Reconvening for the following year’s Unlucky Boy album, Glascock was replaced on bass duties by Bob Daisley, who would become better known for stints with various hard rock acts, notably Uriah Heep, Black Sabbath and Ritchie Blackmore’s Rainbow. Pianist Tony Ashton (later of Paice Ashton Lord) was also drafted in, and the addition of saxophone and strings filled out the sound somewhat. Nevertheless, after a pounding start with You Know I Could Be Right, the bulk of this album is pretty restrained. Prudence’s Party is a jolly instrumental, not unlike Danny Kirwan’s Jigsaw Puzzle Blues for Fleetwood Mac, but Revelation and Too Late To Cry are both as lyrically grim as they come. For my money, this set is pretty derivative – the title track dusts down a hackneyed riff that makes it sound too much like Riot In Cell Block Number 9 for comfort, while As Time Goes Passing By is heavily influenced by Fleetwood Mac’s Need Your Love So Bad. Nevertheless, it picks up considerably at the end, with the funky piano of the seven-minute Jammin’ With The Ash, which really starts to rock for the final minute, before fading out, then in again, then back out, in a nice bit of musical theatre. The bonus track He Knows The Rules is a slice of good old-fashioned Chuck Berry style Rock and Roll, while the final track is the single version of As Time Goes Passing By, with a minute knocked off the length of the album version.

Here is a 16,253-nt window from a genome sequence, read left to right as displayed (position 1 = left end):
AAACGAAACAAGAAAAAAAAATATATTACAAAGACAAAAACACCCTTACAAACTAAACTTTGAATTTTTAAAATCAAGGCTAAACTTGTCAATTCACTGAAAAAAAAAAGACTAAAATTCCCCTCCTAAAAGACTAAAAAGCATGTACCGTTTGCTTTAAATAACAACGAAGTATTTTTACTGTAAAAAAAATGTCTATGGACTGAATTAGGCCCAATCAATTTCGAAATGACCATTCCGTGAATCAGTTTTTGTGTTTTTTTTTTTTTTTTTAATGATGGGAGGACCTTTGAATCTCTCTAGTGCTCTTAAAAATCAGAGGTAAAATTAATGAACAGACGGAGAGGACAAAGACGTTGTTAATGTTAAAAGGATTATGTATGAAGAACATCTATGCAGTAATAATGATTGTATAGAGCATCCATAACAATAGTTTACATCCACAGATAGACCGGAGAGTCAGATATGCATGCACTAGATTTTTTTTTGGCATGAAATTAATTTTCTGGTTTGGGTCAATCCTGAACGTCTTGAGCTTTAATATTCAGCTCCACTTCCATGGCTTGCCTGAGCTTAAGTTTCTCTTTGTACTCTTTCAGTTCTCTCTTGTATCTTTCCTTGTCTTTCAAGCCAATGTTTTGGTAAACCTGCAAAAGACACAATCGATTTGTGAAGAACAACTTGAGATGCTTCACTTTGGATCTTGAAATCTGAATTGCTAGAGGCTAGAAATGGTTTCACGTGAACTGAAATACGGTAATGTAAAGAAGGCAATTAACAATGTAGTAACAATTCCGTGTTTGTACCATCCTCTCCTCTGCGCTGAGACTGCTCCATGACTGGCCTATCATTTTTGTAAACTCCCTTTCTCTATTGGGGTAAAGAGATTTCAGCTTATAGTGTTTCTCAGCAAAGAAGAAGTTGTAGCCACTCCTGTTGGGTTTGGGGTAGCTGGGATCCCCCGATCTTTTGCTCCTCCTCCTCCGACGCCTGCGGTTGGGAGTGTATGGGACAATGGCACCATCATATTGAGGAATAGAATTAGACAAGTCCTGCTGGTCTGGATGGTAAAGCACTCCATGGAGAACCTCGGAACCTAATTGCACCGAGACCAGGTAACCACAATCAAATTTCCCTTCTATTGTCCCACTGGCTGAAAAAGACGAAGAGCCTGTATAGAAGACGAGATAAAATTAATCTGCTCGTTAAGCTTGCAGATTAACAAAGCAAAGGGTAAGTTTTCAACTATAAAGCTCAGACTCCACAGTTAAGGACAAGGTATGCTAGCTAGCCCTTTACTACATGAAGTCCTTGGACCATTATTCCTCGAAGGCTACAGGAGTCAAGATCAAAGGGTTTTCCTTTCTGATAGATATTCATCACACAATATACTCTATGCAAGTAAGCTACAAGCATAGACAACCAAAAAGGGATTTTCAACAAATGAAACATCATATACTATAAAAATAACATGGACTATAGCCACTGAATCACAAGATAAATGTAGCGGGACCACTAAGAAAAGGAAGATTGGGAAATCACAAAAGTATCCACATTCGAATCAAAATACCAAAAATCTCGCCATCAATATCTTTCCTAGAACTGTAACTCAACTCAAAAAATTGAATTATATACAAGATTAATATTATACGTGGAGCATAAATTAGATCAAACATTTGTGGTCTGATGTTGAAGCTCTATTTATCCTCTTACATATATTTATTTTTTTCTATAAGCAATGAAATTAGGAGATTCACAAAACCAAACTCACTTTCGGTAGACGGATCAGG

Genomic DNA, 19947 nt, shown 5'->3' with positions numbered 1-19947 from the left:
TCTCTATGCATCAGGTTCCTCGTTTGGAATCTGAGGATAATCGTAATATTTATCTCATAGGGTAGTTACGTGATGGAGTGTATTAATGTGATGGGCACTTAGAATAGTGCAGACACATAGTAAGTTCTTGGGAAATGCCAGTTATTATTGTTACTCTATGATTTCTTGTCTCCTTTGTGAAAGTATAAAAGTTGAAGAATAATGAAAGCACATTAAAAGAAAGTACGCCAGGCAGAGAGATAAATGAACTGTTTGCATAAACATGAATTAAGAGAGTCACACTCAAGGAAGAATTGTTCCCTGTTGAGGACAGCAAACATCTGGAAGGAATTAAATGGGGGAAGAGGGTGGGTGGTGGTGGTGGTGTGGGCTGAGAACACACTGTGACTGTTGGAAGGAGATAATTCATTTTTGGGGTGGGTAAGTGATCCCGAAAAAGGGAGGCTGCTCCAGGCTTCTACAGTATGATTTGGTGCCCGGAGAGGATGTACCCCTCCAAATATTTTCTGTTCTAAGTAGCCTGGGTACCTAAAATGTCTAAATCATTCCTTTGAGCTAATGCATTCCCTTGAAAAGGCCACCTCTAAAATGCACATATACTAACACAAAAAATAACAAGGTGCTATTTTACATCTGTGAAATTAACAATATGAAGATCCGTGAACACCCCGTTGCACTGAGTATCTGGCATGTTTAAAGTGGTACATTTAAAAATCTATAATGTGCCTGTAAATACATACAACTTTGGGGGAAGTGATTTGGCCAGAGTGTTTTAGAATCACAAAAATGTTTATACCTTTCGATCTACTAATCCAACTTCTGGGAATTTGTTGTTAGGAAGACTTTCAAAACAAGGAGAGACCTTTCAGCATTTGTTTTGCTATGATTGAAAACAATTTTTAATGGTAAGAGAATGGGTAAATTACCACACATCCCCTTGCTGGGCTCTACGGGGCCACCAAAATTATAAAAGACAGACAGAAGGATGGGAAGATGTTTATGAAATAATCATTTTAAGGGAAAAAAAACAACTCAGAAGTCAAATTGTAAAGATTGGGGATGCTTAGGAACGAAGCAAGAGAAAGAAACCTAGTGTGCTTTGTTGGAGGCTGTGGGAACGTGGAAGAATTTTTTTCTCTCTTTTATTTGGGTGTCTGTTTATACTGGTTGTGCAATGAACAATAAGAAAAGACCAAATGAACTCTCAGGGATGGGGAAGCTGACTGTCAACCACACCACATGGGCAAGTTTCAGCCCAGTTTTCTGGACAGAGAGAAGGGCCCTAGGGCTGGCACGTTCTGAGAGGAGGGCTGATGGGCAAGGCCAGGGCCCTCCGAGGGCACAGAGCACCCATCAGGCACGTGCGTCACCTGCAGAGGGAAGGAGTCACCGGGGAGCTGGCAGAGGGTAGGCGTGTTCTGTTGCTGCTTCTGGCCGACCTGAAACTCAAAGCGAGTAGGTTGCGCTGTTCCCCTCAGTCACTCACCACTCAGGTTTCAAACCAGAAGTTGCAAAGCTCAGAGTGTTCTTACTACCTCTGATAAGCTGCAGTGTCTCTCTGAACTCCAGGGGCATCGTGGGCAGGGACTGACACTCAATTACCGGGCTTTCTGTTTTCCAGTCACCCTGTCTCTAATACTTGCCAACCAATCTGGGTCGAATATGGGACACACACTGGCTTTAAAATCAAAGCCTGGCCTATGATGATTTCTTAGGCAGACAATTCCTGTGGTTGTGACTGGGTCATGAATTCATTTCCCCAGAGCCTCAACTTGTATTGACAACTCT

Unlucky Boy, 1973

The third and final disc puts the whole project in perspective really – a 1974 live album named Goodbye Chicken Shack that ended the band’s tenure with Deram, as Chicken Shack temporarily folded and Webb was drafted into Savoy Brown as a second guitarist, an unexpected outcome that Webb explains at length in the accompanying 24-page booklet. The blues-rock genre seems to be designed for live performance rather than anything else, and this live set puts the others in the shade in some ways. A completely new line-up of Rob Hull on bass, Alan Powell on drums and Dave Wilkinson on piano joined Webb at Brunel University in London for the band’s final hurrah. The performance is cut down to 48 minutes including the encore, and selects a number of classic blues standards alongside some self-penned numbers. The record opens with BB King’s Every Day I Have the Blues, which includes band introductions and a lot of audience clap-and-sing-along, making it sound more like a closing number than an opening one. Webb keeps up the good-natured banter throughout, and it builds to a climax with a hard rocking version of Poor Boy, which is the last real number on the album. This is followed by a pretty bizarre cover of a Bert Weedon rock’n’roll instrumental called Guitar Shuffle, then Little Richard’s Tutti Frutti for an encore. There is nothing particularly sophisticated about the set, but regular attendees at 1970s smoky pub gigs will be transported back to a simpler time, helped on their way by some tremendous booklet notes by Mark Powell. And that, perhaps, is the point – it was possible then for a band to transfix an audience without any of today’s technical flash, while also building a platform that later bands would build on. Chicken Shack deserve to be recognised for their contribution to that foundation.

Chicken Shack – Crying Won’t Help You Now – The Deram Years (1971 – 1974) will be released on 22 June 2022 through Cherry Red Records